Transforming Troublesome Leaders – Avoiding the Cost of Replacement with Developmental Retention

The Problem?

A leader working for you has many fine qualities but also has one or more deficiencies that are unacceptable.  You’re at a crossroads.  You want to retain this leader because of the results they deliver, but there’s too much baggage.  Now what?


What else is relevant to know?

There’s a critical shortage of effective leaders across our society, and business is no exception.  Replacing only has an 18% chance of success, but there is hope.  Read on.

  • A 2016 Gallup survey revealed that 82% of managers aren’t proficient leaders.
  • Joseph Rosse, from the Leeds School of Business in Colorado, studied the cost of replacing a manager earning between $100 – $250K and found it to be about 40x their salary. Yikes!
  • A 2021 Report on Leadership Coaching by Sounding Board, Inc. says 72% of organizations use leadership coaching.
  • MetrixGlobal, LLC found that the average return on leadership coaching was $7.90 for every dollar invested.
  • Many studies have shown that leadership coaching dramatically improves productivity, engagement, and retention.
  • Leadership coaching works and it’s worth the investment.


The Conclusion? 

Improving the effectiveness of troublesome leaders is possible with coaching, and it beats replacing them.


The Solution?

Invest in leadership coaching but be sure that the process you use includes the six elements outlined below.


What are the essential elements of an effective leadership coaching process?

  1. Deploy the process widely. There should be coaching at all levels, but at least one level above the target level.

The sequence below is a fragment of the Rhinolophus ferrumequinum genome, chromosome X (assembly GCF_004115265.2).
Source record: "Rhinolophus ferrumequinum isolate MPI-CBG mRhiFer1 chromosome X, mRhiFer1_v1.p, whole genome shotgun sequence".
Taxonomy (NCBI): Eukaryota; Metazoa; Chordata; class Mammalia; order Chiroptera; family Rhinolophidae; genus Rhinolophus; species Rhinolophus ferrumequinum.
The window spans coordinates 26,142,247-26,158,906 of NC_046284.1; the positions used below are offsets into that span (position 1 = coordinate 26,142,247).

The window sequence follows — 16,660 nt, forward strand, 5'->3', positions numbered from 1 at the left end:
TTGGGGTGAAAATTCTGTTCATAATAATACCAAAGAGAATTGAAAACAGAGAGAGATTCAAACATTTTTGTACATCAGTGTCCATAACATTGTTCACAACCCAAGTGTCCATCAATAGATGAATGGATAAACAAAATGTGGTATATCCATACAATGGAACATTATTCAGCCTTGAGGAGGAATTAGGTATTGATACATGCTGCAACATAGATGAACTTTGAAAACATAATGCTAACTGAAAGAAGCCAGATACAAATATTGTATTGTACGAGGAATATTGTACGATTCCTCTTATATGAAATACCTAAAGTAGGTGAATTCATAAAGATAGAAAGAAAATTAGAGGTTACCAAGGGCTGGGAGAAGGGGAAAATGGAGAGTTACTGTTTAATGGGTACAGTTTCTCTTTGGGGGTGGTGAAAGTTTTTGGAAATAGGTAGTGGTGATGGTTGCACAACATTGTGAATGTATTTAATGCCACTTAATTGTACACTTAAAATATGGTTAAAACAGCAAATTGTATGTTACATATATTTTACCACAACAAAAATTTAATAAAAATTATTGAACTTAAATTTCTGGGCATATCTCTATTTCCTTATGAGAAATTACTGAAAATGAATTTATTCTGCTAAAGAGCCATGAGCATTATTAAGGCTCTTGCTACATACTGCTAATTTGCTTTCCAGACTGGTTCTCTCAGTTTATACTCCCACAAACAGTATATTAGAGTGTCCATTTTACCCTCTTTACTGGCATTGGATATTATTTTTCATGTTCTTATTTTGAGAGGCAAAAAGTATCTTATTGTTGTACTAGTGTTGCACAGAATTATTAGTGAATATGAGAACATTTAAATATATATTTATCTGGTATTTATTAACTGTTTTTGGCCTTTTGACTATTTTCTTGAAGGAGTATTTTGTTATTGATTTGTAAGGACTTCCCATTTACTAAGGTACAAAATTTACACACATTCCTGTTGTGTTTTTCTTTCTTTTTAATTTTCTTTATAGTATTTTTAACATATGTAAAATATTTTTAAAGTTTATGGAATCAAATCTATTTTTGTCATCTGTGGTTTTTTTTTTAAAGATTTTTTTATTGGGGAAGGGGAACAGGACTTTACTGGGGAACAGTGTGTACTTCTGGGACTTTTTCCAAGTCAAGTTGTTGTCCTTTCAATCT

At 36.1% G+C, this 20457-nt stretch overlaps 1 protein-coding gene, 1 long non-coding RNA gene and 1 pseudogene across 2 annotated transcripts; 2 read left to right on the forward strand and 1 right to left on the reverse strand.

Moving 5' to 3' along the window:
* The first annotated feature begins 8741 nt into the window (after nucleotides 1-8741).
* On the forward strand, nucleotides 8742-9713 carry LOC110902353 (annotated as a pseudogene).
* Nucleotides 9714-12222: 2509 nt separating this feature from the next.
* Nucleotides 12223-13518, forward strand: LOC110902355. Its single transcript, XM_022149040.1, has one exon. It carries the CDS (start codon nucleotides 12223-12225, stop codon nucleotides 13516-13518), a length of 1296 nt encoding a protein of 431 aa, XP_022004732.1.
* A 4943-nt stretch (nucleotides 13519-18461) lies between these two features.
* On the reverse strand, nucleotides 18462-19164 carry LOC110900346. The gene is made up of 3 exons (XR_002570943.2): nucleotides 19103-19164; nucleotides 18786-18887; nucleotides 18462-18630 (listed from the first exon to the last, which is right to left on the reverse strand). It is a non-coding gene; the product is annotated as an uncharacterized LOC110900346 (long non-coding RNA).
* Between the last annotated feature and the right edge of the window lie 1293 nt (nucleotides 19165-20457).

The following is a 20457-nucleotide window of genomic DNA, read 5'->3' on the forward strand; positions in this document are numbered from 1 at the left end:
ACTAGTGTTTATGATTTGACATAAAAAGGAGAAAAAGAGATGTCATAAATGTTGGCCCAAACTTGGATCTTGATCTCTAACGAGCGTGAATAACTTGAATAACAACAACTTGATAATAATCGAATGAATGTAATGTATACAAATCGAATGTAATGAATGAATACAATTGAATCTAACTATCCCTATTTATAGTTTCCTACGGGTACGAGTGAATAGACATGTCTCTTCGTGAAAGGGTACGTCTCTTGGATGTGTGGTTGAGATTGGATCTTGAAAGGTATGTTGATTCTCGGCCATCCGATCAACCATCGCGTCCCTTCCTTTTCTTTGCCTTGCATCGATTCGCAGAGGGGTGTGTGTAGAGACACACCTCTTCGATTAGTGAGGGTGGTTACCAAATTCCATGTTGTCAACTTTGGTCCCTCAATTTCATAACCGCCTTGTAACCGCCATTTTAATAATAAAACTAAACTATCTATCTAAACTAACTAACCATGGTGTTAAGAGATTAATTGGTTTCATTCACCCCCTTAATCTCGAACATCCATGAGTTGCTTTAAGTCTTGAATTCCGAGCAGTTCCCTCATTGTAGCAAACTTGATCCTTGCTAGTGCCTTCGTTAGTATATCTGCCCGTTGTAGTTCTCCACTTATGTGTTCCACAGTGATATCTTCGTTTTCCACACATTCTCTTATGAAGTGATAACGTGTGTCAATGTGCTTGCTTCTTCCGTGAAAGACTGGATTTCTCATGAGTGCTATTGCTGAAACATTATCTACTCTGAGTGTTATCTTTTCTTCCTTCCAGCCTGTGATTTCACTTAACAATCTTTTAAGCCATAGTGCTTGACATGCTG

2. Engage an experienced Leadership Coach who uses proven methods. Stay away from the latest fads.  Lots of the coaching can be done by internal players, but the system must be designed well.
  3. Use an “Open Design”. Make sure that everyone involved knows why the organization is doing this and where they stand.  Don’t use leadership coaching as a clandestine process to “fix” people.  Use it as an integrated part of your organizational development and continuous improvement processes.
  4. Include good and poor performers alike. Using leadership coaching as a remedial tool can be perceived negatively, thereby diminishing its effectiveness, so only use it in a remedial way sparingly, and thoughtfully.
  5. Establish a baseline and track progress. Measure these five things: Individual Leadership Behaviors, Business Performance, the Impact on Organizational Health, Employees’ Perception of the Leader, and The Leader’s Perception of Self.  There are many ways to measure these things.  Pick some and create a Leadership Effectiveness Scorecard.
  6. Make a long-term commitment. Fund it.  Analyze results. Seek feedback from all involved.’s holistic system provides excellent support when coaching leaders.  No matter what, stay focused on the goal – developing good leaders.  If the process is not working, tweak or change the process, but not the goal.


About the Author

About the author – Dave Cahill currently serves as President of, the world’s only organizational alignment app, as Managing Partner of Avanulo, a global performance enhancement firm, and as a Cohost of the TPL Show, a podcast about leadership (  Dave has coached scores of C-suite and senior leaders in many industries.  He has taught leadership, continuous improvement, and crisis resolution to thousands of people in 10 countries.  Dave has served in line and staff positions for world-class organizations like Tenneco, Groupe Danone, Mead Johnson, and the US Army.  He speaks English, Spanish, Portuguese, German, and Russian and has lived and worked across the US, and in Mexico, Brazil, Europe, and the old Soviet Union.  He is married with 8 children, four grandchildren, and 18 foster children.  Dave currently resides in rural Ohio with his lovely wife, Andrea.  Want to know more about leadership coaching and how it might benefit your organization?  Write Dave at or call him at 419-202-4996 in the US.

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